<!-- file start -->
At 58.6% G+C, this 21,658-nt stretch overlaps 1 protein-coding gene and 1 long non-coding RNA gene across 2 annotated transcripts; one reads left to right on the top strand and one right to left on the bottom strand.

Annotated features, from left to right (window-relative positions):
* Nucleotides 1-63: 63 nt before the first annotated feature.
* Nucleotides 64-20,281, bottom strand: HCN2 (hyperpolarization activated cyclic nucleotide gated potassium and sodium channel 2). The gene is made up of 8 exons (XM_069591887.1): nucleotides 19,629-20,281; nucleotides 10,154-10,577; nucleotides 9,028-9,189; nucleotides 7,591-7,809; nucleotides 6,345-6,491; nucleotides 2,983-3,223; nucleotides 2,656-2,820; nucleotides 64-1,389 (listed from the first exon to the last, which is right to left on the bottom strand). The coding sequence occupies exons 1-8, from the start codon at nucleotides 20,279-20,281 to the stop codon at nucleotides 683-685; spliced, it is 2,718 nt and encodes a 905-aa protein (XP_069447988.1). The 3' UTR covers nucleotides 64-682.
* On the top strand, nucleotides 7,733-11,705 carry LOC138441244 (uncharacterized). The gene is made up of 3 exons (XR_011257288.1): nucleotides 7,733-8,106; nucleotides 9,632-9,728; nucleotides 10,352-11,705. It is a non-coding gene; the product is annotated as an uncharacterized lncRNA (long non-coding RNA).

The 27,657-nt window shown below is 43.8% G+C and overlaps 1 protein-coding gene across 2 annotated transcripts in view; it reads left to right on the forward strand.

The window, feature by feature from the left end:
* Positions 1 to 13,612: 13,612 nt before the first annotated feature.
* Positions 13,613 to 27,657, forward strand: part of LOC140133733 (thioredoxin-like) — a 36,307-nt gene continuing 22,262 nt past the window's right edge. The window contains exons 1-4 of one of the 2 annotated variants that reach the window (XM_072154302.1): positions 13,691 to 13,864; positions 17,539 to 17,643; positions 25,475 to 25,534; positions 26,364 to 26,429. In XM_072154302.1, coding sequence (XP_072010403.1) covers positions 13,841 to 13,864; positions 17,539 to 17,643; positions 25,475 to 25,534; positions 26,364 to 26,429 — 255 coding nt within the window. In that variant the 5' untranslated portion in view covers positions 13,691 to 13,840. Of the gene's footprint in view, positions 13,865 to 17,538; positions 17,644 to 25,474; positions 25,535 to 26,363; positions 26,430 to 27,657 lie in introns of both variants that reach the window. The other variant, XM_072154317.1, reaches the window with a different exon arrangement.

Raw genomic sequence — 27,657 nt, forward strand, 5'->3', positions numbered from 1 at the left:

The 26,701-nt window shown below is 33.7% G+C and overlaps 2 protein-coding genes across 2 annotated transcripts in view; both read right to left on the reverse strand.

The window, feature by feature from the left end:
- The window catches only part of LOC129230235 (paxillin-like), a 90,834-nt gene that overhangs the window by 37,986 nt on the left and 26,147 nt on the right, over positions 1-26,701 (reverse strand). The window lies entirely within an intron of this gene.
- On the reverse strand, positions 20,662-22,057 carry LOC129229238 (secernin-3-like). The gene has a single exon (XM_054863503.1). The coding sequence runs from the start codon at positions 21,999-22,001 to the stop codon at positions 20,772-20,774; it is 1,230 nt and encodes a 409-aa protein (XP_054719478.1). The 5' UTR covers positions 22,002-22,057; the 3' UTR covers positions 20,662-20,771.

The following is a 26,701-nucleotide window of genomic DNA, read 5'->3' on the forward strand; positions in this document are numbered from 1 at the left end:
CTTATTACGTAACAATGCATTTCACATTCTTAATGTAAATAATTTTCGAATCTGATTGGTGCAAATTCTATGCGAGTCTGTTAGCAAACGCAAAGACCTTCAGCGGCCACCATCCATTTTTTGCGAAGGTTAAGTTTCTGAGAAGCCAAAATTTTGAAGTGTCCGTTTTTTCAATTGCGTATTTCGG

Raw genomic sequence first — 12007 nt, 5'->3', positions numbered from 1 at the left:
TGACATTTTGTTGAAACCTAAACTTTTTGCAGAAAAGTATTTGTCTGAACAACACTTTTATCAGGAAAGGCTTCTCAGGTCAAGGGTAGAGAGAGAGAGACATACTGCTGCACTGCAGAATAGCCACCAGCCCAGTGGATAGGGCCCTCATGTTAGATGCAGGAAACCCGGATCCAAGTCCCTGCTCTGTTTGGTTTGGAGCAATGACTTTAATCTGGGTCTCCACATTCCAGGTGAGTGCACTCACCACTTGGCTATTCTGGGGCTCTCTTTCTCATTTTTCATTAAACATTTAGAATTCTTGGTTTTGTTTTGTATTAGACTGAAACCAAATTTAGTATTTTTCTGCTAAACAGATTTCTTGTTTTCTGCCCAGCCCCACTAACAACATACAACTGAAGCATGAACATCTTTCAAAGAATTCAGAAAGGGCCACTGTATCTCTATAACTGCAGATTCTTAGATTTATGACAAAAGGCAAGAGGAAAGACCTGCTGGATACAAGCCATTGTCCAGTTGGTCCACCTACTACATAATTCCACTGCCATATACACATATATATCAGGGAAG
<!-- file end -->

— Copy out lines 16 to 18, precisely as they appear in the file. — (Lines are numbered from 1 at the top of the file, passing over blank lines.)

CTTATTACGTAACAATGCATTTCACATTCTTAATGTAAATAATTTTCGAATCTGATTGGTGCAAATTCTATGCGAGTCTGTTAGCAAACGCAAAGACCTTCAGCGGCCACCATCCATTTTTTGCGAAGGTTAAGTTTCTGAGAAGCCAAAATTTTGAAGTGTCCGTTTTTTCAATTGCGTATTTCGG

Raw genomic sequence first — 12007 nt, 5'->3', positions numbered from 1 at the left:
TGACATTTTGTTGAAACCTAAACTTTTTGCAGAAAAGTATTTGTCTGAACAACACTTTTATCAGGAAAGGCTTCTCAGGTCAAGGGTAGAGAGAGAGAGACATACTGCTGCACTGCAGAATAGCCACCAGCCCAGTGGATAGGGCCCTCATGTTAGATGCAGGAAACCCGGATCCAAGTCCCTGCTCTGTTTGGTTTGGAGCAATGACTTTAATCTGGGTCTCCACATTCCAGGTGAGTGCACTCACCACTTGGCTATTCTGGGGCTCTCTTTCTCATTTTTCATTAAACATTTAGAATTCTTGGTTTTGTTTTGTATTAGACTGAAACCAAATTTAGTATTTTTCTGCTAAACAGATTTCTTGTTTTCTGCCCAGCCCCACTAACAACATACAACTGAAGCATGAACATCTTTCAAAGAATTCAGAAAGGGCCACTGTATCTCTATAACTGCAGATTCTTAGATTTATGACAAAAGGCAAGAGGAAAGACCTGCTGGATACAAGCCATTGTCCAGTTGGTCCACCTACTACATAATTCCACTGCCATATACACATATATATCAGGGAAG